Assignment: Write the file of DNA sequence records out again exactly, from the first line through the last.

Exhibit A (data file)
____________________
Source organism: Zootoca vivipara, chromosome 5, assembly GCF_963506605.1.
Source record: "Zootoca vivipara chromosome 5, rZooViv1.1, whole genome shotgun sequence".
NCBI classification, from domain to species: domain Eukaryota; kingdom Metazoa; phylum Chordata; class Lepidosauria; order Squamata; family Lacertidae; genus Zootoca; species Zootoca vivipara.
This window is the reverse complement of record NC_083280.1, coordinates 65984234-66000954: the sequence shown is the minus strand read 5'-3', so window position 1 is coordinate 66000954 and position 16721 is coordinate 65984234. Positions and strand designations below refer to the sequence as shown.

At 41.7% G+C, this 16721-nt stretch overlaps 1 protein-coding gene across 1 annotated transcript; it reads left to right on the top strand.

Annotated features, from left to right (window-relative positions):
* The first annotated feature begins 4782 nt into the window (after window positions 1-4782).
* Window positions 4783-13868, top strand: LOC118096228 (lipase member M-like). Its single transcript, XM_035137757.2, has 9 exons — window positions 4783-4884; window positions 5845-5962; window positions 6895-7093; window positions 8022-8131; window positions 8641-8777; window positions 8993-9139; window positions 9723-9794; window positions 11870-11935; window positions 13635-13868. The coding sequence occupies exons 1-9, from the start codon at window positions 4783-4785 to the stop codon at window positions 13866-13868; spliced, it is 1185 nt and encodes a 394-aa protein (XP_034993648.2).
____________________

Source organism: Zootoca vivipara, chromosome 5, assembly GCF_963506605.1.
Source record: "Zootoca vivipara chromosome 5, rZooViv1.1, whole genome shotgun sequence".
NCBI classification, from domain to species: domain Eukaryota; kingdom Metazoa; phylum Chordata; class Lepidosauria; order Squamata; family Lacertidae; genus Zootoca; species Zootoca vivipara.
This window is the reverse complement of record NC_083280.1, coordinates 65984234-66000954: the sequence shown is the minus strand read 5'-3', so window position 1 is coordinate 66000954 and position 16721 is coordinate 65984234. Positions and strand designations below refer to the sequence as shown.

At 41.7% G+C, this 16721-nt stretch overlaps 1 protein-coding gene across 1 annotated transcript; it reads left to right on the top strand.

Annotated features, from left to right (window-relative positions):
* The first annotated feature begins 4782 nt into the window (after window positions 1-4782).
* Window positions 4783-13868, top strand: LOC118096228 (lipase member M-like). Its single transcript, XM_035137757.2, has 9 exons — window positions 4783-4884; window positions 5845-5962; window positions 6895-7093; window positions 8022-8131; window positions 8641-8777; window positions 8993-9139; window positions 9723-9794; window positions 11870-11935; window positions 13635-13868. The coding sequence occupies exons 1-9, from the start codon at window positions 4783-4785 to the stop codon at window positions 13866-13868; spliced, it is 1185 nt and encodes a 394-aa protein (XP_034993648.2).